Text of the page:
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This book is a duology consisting of Child and Adolescent Development (2nd ed.) and Adult Development and Ageing (2nd ed).
Owing to the topics covered, there is some overlapping, but this is relatively minimal.
Psychology Themes and Variations continues to offer a superb thematic organisation together with practical applications and South African examples that help students see beyond research to big-picture concepts. The text surveys psychology's broad range of content with three aims: to illuminate the process of research and its relationship to application, to show both the unity and diversity of psychology's subject matter, and to help students master the basic concepts and principles of psychology .
Psychology: Themes and Variations is a truly South African version of the landmark text by Wayne Weiten. Editor Junaid Hassim leads a team of respected academics and practising professionals in psychology and related disciplines across South Africa. Together they address complex topics and a range of approaches to provide a comprehensive but accessible introduction to the field.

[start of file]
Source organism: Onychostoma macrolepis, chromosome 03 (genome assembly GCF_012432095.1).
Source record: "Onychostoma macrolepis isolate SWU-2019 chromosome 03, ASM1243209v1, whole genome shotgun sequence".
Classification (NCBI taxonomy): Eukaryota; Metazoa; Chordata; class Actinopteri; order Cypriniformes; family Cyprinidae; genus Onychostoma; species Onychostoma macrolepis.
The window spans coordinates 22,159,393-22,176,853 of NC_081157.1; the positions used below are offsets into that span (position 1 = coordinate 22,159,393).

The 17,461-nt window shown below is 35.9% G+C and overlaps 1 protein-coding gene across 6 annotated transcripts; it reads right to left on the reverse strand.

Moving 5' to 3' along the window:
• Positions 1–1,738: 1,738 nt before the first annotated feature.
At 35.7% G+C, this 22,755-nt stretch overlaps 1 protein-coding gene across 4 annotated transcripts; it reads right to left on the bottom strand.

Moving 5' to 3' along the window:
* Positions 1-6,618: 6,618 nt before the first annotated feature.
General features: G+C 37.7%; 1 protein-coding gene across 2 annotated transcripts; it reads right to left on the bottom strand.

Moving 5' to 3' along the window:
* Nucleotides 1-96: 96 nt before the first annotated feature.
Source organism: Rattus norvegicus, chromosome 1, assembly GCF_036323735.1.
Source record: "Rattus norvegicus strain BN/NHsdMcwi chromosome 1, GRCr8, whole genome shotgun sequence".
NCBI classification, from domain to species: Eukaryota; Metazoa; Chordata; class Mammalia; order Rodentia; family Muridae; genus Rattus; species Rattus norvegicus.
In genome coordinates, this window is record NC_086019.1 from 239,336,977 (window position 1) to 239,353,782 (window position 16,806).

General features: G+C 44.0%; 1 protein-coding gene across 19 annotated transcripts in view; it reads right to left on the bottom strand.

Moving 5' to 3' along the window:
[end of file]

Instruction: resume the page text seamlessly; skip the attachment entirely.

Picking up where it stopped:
Psychology - An Exploration: Global and Southern African Perspectives is a comprehensive introductory psychology text for South African students. It applies established global theories in a South African and African context and thus creates relevance and deep-level understanding of psychological concepts and issues. Psychology - An Exploration: Global and Southern African Perspectives is the first edition of a South African adaptation of Saundra K. Ciccarelli's and J. Noland White's US title Psychology - An Exploration that employs a learner-centred, assessment-driven approach that maximises the teaching-learning experience of students of psychology. The South African edition provides a wealth of South African and African examples and case studies that focus specifically on the application of psychology in everyday life and take cognisance of the specificity and uniqueness of the African psyche and typical African experiences.
Neuropsychology: Clinical and Experimental Foundations is an engaging and balanced text, providing an intelligible introduction to how the mind works and what happens when the brain is damaged. Neuropsychology provides an overview of the fascinating clinical evidence that gave rise to the field of human neuropsychology and reviews the latest experimental evidence. Unlike most neuropsychology textbooks that discuss intact functional systems (such as the visual system) separately from discussions of what happens when the system is damaged, this text integrates the material, making it easier from which to teach, and much more engaging from which to learn.